Exhibits are central to museum practice and the museum experience, but the people and processes underlying the creation of exhibits – from initial concept to fabrication and installation – aren’t always clear to an observer. Who participates in these processes, and what factors and considerations drive successful exhibit design? Particularly when museums work with outside groups to develop exhibits, how do goals like honoring institutional identity or crafting innovative, effective learning experiences play out? To explore these questions, I visited the Weldon Exhibits facilities, where Weldon team member Loura Brooks kindly gave me the grand tour.
If I had to be honest, it all started a few years ago, maybe 2012 or 2013. I was a few steps out of the Wellesley subway station in Toronto when I noticed someone’s tattoo peeking out from under the frayed hem of their shorts. In big, bold, all-caps letters, it read “BUTCH,” but in my quick glance at the owner, I couldn’t figure out what gender they were (not that I needed to). The irony of that moment stuck in my head.
Fast forward to spring 2014 and I’m tasked with writing this article for Plinth on the Canadian Lesbian and Gay Archives’ Pride Month exhibitions. In the course of my research, I find out that the CLGA accepts exhibition proposals from people outside the institution. As someone who loves museums, I couldn’t help but think about what exhibitions I would like to see. Not that I would ever propose one myself; I am not a curator, after all.
Welcome to the second posting of the Plinth Forum. The forum is a site of discourse on issues involving museum practice and museum professionals. Our goal is to survey a wide range of opinions from people working in a variety of museum occupations. Initially we see this work as written essays (with links to relevant materials). Over time, however, we hope to expand our range of discursive practices, to take advantage of our digital platform and to make use of tools like YouTube, Pinterest, and other forms of web-based social media. For now, please enjoy the essays below.
Erik Greenberg, Ph.D., Forum Manager
Article by: Elizabeth Russell
Recently, urban planners have asked the question, “How do we preserve memories of a city after buildings or a neighborhood have been renovated or redeveloped?” In considering how we can keep ties to the past, partnerships between urban planners, or community design collaboratives, and historical societies and cultural organizations are crucial for the development of methods for preserving and interpreting memories. However, in many cases, urban planners, designers and even granting organizations may need to convince historical organizations—especially smaller historic house museums—to sign on to these partnerships.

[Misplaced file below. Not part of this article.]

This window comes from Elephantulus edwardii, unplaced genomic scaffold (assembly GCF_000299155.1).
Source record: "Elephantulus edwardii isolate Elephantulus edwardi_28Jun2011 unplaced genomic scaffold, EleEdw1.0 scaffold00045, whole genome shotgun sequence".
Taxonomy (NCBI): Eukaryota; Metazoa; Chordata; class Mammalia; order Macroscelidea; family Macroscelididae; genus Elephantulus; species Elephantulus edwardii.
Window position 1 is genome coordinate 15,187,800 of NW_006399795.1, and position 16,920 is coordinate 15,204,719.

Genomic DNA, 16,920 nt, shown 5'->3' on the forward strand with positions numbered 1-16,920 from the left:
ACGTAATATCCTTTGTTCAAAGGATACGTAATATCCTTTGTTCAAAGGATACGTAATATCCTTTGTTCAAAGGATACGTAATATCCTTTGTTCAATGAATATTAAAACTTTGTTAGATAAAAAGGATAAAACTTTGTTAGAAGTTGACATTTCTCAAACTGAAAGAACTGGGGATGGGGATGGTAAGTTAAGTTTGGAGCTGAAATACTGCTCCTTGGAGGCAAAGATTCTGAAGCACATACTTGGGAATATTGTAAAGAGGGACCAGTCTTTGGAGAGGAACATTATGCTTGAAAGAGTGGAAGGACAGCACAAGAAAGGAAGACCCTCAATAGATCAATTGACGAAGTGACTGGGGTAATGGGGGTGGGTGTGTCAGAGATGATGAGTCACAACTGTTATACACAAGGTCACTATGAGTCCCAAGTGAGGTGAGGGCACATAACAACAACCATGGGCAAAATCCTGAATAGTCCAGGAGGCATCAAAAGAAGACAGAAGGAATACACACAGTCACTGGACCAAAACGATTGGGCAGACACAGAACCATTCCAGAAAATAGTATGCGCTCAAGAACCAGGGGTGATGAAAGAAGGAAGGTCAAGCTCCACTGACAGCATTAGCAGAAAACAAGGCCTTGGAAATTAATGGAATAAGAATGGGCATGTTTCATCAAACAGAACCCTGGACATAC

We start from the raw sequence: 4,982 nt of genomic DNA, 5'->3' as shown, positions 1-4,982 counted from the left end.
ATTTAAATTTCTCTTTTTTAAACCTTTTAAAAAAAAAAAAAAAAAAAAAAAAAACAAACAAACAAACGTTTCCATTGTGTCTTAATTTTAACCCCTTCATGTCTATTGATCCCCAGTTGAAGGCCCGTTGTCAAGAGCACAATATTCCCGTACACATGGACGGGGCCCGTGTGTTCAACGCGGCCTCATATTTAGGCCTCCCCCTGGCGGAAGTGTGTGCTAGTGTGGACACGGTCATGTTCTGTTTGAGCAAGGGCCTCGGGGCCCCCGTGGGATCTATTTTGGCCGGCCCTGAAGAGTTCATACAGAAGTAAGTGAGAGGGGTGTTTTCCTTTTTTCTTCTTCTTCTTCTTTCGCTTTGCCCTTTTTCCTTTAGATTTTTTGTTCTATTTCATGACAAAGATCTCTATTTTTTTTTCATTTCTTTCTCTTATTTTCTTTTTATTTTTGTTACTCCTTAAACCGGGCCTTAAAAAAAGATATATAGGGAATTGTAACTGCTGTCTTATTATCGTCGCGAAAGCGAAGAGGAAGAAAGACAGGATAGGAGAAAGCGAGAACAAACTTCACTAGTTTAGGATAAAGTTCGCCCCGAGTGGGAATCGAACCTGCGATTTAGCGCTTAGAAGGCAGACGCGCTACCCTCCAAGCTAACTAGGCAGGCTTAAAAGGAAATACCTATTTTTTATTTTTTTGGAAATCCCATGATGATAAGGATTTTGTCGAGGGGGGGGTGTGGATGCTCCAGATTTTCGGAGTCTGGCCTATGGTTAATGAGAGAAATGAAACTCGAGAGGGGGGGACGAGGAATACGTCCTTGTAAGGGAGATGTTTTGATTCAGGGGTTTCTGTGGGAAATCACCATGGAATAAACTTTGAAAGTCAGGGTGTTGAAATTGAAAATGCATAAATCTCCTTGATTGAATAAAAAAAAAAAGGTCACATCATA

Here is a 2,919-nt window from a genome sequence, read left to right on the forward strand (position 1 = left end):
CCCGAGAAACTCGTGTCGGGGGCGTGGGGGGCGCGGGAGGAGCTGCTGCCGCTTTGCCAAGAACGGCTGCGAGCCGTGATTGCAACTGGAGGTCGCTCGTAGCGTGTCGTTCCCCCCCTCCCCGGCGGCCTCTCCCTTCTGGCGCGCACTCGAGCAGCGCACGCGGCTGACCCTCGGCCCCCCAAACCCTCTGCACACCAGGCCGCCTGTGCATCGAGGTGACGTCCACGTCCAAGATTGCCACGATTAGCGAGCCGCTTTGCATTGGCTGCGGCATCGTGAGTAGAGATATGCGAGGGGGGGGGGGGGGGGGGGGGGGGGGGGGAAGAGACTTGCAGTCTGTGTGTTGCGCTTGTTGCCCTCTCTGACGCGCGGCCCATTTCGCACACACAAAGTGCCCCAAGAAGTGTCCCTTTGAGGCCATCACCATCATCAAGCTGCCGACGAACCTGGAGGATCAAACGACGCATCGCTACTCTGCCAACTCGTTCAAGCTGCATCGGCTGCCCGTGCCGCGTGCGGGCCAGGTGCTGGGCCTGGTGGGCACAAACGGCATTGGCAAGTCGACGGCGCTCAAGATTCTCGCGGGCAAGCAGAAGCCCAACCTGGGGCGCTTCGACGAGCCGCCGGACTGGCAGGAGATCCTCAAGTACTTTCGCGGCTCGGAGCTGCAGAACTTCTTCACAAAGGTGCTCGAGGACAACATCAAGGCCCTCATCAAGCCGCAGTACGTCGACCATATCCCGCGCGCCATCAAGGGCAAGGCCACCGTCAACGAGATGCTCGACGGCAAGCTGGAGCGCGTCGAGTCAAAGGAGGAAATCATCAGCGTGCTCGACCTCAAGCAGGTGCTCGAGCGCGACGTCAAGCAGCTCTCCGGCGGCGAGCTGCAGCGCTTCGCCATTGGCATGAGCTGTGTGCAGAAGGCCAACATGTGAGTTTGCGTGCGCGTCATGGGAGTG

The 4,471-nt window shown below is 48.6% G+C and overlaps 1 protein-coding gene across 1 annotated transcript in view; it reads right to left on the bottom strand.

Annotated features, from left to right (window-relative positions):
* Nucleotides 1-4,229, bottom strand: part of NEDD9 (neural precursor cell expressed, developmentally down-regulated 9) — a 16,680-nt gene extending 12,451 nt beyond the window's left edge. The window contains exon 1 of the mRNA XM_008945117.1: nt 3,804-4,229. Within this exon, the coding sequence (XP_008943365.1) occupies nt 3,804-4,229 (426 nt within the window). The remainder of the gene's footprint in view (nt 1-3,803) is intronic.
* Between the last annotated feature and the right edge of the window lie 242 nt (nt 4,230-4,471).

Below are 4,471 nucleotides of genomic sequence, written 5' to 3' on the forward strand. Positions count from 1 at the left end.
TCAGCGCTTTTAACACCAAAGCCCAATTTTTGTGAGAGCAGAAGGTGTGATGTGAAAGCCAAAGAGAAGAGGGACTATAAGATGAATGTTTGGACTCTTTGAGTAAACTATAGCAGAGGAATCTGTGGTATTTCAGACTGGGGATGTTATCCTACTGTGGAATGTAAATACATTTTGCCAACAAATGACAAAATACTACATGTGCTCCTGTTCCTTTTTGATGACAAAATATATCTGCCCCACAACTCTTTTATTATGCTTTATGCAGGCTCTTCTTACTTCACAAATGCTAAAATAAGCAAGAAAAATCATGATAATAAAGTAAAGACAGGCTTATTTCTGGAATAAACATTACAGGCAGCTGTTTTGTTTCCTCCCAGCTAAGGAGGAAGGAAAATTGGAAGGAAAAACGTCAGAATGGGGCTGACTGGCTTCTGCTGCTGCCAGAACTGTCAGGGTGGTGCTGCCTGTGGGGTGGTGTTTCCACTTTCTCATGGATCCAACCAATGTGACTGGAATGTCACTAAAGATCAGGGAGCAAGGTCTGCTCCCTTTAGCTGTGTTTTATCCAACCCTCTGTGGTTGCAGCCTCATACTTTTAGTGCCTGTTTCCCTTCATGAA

Installation from the CUDC’s 2009 Bridge Project, a pop-up weekend-long event where the lower level of the Detroit-Superior bridge was opened up and artists were invited to create installations and perform. Photo by Elizabeth Russell.
The Exploratorium, a beloved science and art museum in San Francisco, was the brainchild of a physicist named Frank Oppenheimer (you may have heard of his brother Robert, best known as the father of the atomic bomb). In 1949, near the peak of McCarthy-era paranoia, the House Un-American Activities Committee blackballed Oppenheimer from scientific research. After a dejected stint as a cattle rancher, he became a high school science teacher, often ditching the textbook and letting students get their hands dirty. The municipal dump, for example, was a favorite field trip destination for Oppenheimer: he saw not a heap of garbage, but a wonderland of mechanical, electrical, and thermodynamic possibility. As the political climate cooled, Oppenheimer found more opportunities to formalize and catalogue his library of experiments, amassing more than a museum’s worth. When he opened the Exploratorium in 1969, Oppenheimer finally unleashed his hands-on approach to learning upon a city whose citizens’ wide-open minds were ripe for experimentation.
A visitor navigates the brain’s maze of blood vessels using an Oculus Rift virtual reality headset. Photo courtesy of Anja Ulfeldt.
Article by: Miesha Shih
For the past 45 years, the Museum of Science and Industry in Chicago has celebrated the contributions of African Americans to the fields of science, engineering, technology, medicine and the arts through its Black Creativity program.